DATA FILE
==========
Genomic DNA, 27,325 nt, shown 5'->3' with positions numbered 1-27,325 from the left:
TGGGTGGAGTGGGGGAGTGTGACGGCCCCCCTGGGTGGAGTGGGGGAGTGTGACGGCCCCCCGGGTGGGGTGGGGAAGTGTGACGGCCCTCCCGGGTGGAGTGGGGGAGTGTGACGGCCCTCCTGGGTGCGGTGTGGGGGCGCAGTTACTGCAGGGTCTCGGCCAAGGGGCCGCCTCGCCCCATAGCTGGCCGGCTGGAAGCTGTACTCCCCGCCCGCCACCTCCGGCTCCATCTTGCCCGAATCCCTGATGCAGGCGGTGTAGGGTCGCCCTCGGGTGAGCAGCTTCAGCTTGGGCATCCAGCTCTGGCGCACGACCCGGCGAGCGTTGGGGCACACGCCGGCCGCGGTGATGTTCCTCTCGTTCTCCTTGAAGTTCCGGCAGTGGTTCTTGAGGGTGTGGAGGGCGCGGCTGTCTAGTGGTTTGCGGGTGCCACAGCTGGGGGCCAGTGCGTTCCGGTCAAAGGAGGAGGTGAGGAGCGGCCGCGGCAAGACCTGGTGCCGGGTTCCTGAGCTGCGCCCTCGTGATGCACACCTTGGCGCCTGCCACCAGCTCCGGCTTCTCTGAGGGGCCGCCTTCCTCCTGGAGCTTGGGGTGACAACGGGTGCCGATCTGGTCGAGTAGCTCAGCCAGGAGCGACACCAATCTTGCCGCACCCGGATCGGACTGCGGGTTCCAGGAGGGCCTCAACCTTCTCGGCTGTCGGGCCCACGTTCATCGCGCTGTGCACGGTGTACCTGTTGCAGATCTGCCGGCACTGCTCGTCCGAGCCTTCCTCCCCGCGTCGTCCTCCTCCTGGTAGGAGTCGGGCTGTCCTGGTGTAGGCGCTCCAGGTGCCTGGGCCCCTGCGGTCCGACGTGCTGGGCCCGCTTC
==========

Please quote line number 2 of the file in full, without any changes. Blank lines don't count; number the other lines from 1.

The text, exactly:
TGGGTGGAGTGGGGGAGTGTGACGGCCCCCCTGGGTGGAGTGGGGGAGTGTGACGGCCCCCCGGGTGGGGTGGGGAAGTGTGACGGCCCTCCCGGGTGGAGTGGGGGAGTGTGACGGCCCTCCTGGGTGCGGTGTGGGGGCGCAGTTACTGCAGGGTCTCGGCCAAGGGGCCGCCTCGCCCCATAGCTGGCCGGCTGGAAGCTGTACTCCCCGCCCGCCACCTCCGGCTCCATCTTGCCCGAATCCCTGATGCAGGCGGTGTAGGGTCGCCCTCGGGTGAGCAGCTTCAGCTTGGGCATCCAGCTCTGGCGCACGACCCGGCGAGCGTTGGGGCACACGCCGGCCGCGGTGATGTTCCTCTCGTTCTCCTTGAAGTTCCGGCAGTGGTTCTTGAGGGTGTGGAGGGCGCGGCTGTCTAGTGGTTTGCGGGTGCCACAGCTGGGGGCCAGTGCGTTCCGGTCAAAGGAGGAGGTGAGGAGCGGCCGCGGCAAGACCTGGTGCCGGGTTCCTGAGCTGCGCCCTCGTGATGCACACCTTGGCGCCTGCCACCAGCTCCGGCTTCTCTGAGGGGCCGCCTTCCTCCTGGAGCTTGGGGTGACAACGGGTGCCGATCTGGTCGAGTAGCTCAGCCAGGAGCGACACCAATCTTGCCGCACCCGGATCGGACTGCGGGTTCCAGGAGGGCCTCAACCTTCTCGGCTGTCGGGCCCACGTTCATCGCGCTGTGCACGGTGTACCTGTTGCAGATCTGCCGGCACTGCTCGTCCGAGCCTTCCTCCCCGCGTCGTCCTCCTCCTGGTAGGAGTCGGGCTGTCCTGGTGTAGGCGCTCCAGGTGCCTGGGCCCCTGCGGTCCGACGTGCTGGGCCCGCTTC